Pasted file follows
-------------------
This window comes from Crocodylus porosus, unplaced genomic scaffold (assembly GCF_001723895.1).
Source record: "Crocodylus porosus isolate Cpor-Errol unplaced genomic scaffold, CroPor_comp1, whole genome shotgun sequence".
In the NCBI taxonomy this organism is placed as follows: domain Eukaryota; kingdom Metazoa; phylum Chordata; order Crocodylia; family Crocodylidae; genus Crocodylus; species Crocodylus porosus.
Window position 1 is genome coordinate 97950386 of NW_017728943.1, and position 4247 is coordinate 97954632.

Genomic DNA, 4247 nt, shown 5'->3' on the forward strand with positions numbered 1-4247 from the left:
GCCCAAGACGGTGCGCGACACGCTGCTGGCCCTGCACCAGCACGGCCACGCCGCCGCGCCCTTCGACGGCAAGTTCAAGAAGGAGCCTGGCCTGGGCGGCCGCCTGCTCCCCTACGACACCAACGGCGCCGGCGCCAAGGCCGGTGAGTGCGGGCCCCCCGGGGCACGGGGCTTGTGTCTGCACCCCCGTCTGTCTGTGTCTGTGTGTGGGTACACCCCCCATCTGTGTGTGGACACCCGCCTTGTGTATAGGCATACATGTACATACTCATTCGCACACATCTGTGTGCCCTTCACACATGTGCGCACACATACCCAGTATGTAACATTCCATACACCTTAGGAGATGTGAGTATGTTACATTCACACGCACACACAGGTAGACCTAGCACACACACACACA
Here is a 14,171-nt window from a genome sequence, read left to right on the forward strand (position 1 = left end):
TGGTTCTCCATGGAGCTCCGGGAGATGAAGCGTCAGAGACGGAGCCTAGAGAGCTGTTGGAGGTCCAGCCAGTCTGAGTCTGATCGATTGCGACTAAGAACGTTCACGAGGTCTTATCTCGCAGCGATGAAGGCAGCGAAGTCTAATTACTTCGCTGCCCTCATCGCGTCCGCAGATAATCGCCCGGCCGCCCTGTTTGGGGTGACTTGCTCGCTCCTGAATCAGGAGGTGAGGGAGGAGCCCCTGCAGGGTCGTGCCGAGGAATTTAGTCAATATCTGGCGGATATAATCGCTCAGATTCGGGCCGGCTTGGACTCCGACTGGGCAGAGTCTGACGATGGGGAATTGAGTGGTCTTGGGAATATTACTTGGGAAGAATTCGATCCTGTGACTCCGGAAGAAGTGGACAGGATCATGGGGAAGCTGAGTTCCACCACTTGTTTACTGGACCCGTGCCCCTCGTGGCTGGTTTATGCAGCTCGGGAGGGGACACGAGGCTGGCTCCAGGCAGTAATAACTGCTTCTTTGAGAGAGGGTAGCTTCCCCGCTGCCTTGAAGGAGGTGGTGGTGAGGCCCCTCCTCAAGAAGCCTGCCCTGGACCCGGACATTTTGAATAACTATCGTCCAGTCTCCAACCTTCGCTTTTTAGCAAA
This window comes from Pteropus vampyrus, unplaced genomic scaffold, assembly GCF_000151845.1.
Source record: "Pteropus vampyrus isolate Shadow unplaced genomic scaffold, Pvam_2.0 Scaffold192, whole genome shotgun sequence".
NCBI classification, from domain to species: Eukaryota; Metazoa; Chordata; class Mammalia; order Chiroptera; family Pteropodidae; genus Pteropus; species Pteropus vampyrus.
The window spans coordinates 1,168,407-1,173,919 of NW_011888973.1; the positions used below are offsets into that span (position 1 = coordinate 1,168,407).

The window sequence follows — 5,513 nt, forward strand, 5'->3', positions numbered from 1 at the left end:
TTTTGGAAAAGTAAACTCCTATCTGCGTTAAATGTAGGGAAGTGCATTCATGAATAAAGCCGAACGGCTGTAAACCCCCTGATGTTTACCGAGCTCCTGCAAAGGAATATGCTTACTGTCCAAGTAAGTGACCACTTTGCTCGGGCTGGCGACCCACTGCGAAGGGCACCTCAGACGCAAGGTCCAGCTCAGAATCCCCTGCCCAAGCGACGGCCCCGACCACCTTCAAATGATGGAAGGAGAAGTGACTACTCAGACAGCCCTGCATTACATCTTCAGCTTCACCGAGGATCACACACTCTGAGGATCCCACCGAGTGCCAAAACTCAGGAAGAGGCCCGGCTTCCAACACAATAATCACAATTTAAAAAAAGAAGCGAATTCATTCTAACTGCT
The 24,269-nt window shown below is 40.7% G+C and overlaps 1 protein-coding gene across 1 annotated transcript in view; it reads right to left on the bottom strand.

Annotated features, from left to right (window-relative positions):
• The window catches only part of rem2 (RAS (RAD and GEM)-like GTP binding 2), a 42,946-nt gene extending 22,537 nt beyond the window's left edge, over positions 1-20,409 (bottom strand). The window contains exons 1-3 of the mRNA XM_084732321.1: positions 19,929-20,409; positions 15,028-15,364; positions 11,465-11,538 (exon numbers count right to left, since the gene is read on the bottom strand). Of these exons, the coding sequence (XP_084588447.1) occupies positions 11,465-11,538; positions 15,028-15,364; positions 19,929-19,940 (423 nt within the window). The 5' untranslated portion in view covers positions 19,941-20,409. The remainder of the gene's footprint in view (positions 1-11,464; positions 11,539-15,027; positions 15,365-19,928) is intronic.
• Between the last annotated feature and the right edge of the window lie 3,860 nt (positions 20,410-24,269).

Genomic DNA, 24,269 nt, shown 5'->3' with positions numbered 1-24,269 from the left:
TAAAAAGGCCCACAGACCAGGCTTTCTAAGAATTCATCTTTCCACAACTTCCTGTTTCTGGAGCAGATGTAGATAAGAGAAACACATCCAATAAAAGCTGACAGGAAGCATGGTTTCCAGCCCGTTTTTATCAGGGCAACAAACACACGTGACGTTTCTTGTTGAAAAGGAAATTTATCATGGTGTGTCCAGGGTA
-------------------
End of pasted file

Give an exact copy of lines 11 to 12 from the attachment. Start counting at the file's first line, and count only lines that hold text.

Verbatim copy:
NCBI classification, from domain to species: Eukaryota; Metazoa; Chordata; class Mammalia; order Chiroptera; family Pteropodidae; genus Pteropus; species Pteropus vampyrus.
The window spans coordinates 1,168,407-1,173,919 of NW_011888973.1; the positions used below are offsets into that span (position 1 = coordinate 1,168,407).